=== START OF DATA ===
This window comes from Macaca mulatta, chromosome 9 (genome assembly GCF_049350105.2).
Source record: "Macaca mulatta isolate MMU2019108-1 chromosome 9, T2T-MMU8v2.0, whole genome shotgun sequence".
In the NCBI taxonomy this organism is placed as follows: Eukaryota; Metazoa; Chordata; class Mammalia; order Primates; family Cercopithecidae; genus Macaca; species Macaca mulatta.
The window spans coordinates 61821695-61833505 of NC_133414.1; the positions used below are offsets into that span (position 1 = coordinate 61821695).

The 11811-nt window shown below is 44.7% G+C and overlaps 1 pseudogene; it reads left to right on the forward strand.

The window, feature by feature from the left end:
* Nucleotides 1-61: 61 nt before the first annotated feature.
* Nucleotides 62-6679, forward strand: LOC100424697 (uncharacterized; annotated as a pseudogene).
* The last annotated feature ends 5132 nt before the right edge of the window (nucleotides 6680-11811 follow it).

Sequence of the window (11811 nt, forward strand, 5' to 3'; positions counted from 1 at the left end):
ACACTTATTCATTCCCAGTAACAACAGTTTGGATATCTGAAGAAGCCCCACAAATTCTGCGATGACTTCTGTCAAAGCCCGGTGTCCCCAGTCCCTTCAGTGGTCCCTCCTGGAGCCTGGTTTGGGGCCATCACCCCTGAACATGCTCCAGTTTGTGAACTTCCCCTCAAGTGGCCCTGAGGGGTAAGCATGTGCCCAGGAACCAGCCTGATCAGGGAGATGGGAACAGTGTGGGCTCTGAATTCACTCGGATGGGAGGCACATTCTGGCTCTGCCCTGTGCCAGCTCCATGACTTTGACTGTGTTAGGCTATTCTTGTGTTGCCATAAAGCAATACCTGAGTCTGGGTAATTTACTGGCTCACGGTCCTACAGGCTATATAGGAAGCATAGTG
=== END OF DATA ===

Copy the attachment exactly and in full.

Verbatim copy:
This window comes from Macaca mulatta, chromosome 9 (genome assembly GCF_049350105.2).
Source record: "Macaca mulatta isolate MMU2019108-1 chromosome 9, T2T-MMU8v2.0, whole genome shotgun sequence".
In the NCBI taxonomy this organism is placed as follows: Eukaryota; Metazoa; Chordata; class Mammalia; order Primates; family Cercopithecidae; genus Macaca; species Macaca mulatta.
The window spans coordinates 61821695-61833505 of NC_133414.1; the positions used below are offsets into that span (position 1 = coordinate 61821695).

The 11811-nt window shown below is 44.7% G+C and overlaps 1 pseudogene; it reads left to right on the forward strand.

The window, feature by feature from the left end:
* Nucleotides 1-61: 61 nt before the first annotated feature.
* Nucleotides 62-6679, forward strand: LOC100424697 (uncharacterized; annotated as a pseudogene).
* The last annotated feature ends 5132 nt before the right edge of the window (nucleotides 6680-11811 follow it).

Sequence of the window (11811 nt, forward strand, 5' to 3'; positions counted from 1 at the left end):
ACACTTATTCATTCCCAGTAACAACAGTTTGGATATCTGAAGAAGCCCCACAAATTCTGCGATGACTTCTGTCAAAGCCCGGTGTCCCCAGTCCCTTCAGTGGTCCCTCCTGGAGCCTGGTTTGGGGCCATCACCCCTGAACATGCTCCAGTTTGTGAACTTCCCCTCAAGTGGCCCTGAGGGGTAAGCATGTGCCCAGGAACCAGCCTGATCAGGGAGATGGGAACAGTGTGGGCTCTGAATTCACTCGGATGGGAGGCACATTCTGGCTCTGCCCTGTGCCAGCTCCATGACTTTGACTGTGTTAGGCTATTCTTGTGTTGCCATAAAGCAATACCTGAGTCTGGGTAATTTACTGGCTCACGGTCCTACAGGCTATATAGGAAGCATAGTG